Oban Gin: An Update – Part 2

Right oh – part one done.  Here’s the second part of my update on the latest Oban Gin developments (or lack thereof) in recent months.

Gin, Gin, Gin, Gin, Gin
Oban Gin has never seen the light of day – we’re all agreed on that. But rather than focussing his efforts on getting it to market, Mr Robertson has decided to start teasing a whole host of additional spirits.

First came Jens Gin [sic] which is described as “An exclusive & luxurious gin made for all the Jennifer’s, Jens & Jenny’s out there! This is what you have all been waiting for, your own gin.” Of course, it has its own Facebook page and he’s already roping people in. Although, a quick search of Facebook and it seems like someone else got there first.

Next, we’ve Oban Bay Gin. This is likely a tactic to scupper the success of Oban Bay Small Batch Botanical Gin, which has been created by one of the local spirit and wine merchants. And crucially, is actually available in shops! Again, there’s promises that the gin will be available in October and the link to the pre-order form again breaks Scottish Government rules about offering discounts on bulk buys.

We’re heading to Instagram for the next one. This post by McCaig’s Distillery on 19 July teases two further gins, which are “named after the oldest and newest bridges” on the Forth. Of course, Forth Bridge Gin and Cas Chaolas have their own Instagram accounts, with the latter also having its own Facebook page. I think if you were a Forth Bridge Brewery investor who never saw any return on their investment, you’d find this a bit of a kick in the teeth.

What’s in a name?
Along with announcing all the products above, Mr Robertson has been busy hoovering up dozens of trademarks. These include Glencoe Gin, Tweed Gin, Fringe Gin and Festival Gin. He claims that the income from the trademarks, along with the currently non-existent gin, will pay back the investors.

I’m not sure people who spent their money on bottles and barrels of gin would want to see their money being frittered away on registering trademarks. IP law is also quite hazy and the owner of a trademark usually needs to prove that the trademark has been used. So it’s not simply a case of sitting on a trademark and waiting for someone to come along and pay for it.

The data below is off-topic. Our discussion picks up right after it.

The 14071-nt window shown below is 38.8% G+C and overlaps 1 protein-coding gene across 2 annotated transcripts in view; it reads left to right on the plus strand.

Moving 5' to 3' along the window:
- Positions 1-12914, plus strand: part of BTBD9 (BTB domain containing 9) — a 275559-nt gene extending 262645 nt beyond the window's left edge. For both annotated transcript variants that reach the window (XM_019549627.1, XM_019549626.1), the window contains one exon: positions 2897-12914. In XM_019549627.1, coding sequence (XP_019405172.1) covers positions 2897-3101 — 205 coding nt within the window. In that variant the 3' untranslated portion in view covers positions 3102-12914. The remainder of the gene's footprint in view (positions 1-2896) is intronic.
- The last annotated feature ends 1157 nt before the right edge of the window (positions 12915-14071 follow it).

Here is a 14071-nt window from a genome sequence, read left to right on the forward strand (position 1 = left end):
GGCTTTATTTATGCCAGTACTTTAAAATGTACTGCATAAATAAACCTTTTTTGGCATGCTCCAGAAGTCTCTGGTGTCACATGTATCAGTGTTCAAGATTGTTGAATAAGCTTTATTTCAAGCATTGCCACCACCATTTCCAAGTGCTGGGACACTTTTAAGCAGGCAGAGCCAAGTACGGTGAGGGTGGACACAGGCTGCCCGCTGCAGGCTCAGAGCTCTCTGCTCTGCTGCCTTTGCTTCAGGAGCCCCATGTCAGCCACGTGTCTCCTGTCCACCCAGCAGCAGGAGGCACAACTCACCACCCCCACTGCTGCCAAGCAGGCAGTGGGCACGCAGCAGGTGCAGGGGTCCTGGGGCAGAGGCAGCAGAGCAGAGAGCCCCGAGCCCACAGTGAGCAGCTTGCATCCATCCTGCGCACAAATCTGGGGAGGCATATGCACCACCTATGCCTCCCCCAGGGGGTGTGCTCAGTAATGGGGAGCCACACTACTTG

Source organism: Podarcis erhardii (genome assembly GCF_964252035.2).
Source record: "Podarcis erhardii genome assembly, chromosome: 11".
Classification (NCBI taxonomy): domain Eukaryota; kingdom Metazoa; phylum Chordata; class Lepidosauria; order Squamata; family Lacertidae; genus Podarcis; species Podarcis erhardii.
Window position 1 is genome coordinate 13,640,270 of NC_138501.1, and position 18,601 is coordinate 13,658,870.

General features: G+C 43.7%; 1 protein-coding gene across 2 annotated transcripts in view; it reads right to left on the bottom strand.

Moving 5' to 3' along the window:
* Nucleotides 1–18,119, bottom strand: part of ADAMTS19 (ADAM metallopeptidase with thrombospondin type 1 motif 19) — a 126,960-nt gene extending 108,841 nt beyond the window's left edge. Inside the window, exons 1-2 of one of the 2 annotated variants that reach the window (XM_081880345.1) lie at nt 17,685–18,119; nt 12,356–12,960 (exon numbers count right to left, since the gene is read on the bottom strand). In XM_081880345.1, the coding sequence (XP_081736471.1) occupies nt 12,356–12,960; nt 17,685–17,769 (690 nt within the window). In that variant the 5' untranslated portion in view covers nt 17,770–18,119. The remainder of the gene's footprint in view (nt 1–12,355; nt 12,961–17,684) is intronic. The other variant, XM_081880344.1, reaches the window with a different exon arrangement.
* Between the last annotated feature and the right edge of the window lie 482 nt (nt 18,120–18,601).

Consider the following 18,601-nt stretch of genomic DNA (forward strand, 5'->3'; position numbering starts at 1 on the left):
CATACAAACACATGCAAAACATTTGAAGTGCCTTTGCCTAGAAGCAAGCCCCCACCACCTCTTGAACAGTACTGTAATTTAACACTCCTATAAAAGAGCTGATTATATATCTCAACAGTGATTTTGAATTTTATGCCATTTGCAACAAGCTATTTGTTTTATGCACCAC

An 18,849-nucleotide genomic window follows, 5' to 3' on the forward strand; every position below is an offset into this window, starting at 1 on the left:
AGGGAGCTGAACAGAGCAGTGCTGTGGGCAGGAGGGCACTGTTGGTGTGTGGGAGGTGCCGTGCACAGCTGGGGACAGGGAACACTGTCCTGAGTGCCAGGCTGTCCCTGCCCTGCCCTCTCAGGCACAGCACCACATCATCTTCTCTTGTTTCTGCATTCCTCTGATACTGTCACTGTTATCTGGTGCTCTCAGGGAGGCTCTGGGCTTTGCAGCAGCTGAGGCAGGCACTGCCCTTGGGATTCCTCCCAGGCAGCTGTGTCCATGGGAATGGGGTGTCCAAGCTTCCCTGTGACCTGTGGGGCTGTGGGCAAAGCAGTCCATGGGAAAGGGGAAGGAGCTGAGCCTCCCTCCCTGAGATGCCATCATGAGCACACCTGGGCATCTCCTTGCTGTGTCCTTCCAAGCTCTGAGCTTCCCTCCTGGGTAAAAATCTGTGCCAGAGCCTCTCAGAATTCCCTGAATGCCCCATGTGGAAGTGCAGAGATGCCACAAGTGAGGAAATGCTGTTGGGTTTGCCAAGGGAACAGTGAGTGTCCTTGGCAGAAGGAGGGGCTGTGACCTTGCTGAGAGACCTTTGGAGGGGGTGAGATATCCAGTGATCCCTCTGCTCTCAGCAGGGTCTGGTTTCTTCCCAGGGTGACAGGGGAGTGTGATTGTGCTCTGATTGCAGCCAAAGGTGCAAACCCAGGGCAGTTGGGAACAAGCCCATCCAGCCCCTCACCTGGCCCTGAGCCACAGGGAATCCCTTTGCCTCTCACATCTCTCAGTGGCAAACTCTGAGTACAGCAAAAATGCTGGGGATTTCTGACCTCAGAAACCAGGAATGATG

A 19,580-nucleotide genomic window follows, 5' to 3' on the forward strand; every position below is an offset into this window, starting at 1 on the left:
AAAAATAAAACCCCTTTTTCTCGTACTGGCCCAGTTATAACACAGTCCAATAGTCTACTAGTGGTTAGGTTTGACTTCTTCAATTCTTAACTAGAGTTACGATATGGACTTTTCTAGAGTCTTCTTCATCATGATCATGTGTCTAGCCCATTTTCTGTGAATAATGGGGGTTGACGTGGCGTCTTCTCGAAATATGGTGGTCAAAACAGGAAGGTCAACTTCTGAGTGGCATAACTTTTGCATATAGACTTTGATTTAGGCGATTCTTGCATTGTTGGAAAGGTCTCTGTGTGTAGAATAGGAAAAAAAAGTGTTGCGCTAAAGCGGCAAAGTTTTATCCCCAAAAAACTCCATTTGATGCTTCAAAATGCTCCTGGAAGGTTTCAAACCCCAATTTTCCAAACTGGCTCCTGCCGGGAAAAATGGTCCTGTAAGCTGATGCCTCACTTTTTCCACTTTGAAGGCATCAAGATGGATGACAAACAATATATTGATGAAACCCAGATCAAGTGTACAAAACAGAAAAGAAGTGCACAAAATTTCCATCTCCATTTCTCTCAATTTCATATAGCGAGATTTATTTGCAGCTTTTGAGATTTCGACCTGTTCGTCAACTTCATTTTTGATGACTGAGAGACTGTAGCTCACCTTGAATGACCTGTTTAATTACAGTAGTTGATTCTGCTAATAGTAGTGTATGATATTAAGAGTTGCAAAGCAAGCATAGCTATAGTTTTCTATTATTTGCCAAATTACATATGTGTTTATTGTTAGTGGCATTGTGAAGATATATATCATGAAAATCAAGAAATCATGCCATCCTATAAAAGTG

The Investors
Finally, it’s time to remember the people whose money Mr Robertson is currently playing with. A number of the investors in Oban Gin got in touch with me after my series of blogs earlier in the year. Many didn’t know about Mr Robertson’s previous dealings with the Forth Bridge Brewery and, frightened by what they had read, some were actually able to get their money back. However, others haven’t been so lucky.

Mr Robertson has been in dialogue with his investors over the summer. On 3 July, he excitedly introduced them to the new bottle design. And another update followed on 24 July, which said that the aim was to get crowdfunded bottles delivered by next month (i.e. August). Apparently the delays were due to low water pressure, with the newsletter also teasing not one, but TWO potential sites in Oban; which sort of defeats the argument that the gin couldn’t be made in the town because there were no suitable sites.

And where now?
Eight months on from my last update, where do we find ourselves. Well, governments have fallen and governments have risen. North Korea continues to threaten the world with nuclear Armageddon. Bake Off settled into its new home on Channel 4. And Wonder Woman showed us a female CAN lead a Hollywood blockbuster.

But one man, dedicating himself full time to a small, start-up distillery, with a rumoured investment of £165,000, has been unable to produce one drop of gin.

Some may say that I need to back off and that these things take time. However, from what I can see, Mr Robertson is still far off being able to produce and sell gin. His approval from HMRC for the UK Duty Stamps Scheme may have arrived earlier this week. But he’s been pretty quiet on whether he’s secured a rectification licence (which will allow him to legally distil) or a premises licence for the distillery.

As Mr Robertson has apparently made Oban Gin (and it’s multitude of other brands and companies) his main job since the start of the year, then he must surely be running down his original investment.

Another post on social media today (19 October) teases a sample bottle of Oban Gin. However, the comments show that a) they’re “heading to selected crowdfunders in Oban” (tough luck for those who aren’t the lucky few) and b) that the barrel owners will be getting a tasting pack…in December! When the full bottles arrive and the barrels are filled, who knows. There’s also been no active sign of distilling on social media channels, so what’s actually in the bottles is anyone’s guess.

So, in conclusion – this whole thing still stinks! Personal circumstances mean I might not be able to follow this story as closely towards the end of this year and the start of next. But the story’s still not over and I feel we’ll be back here again before too long.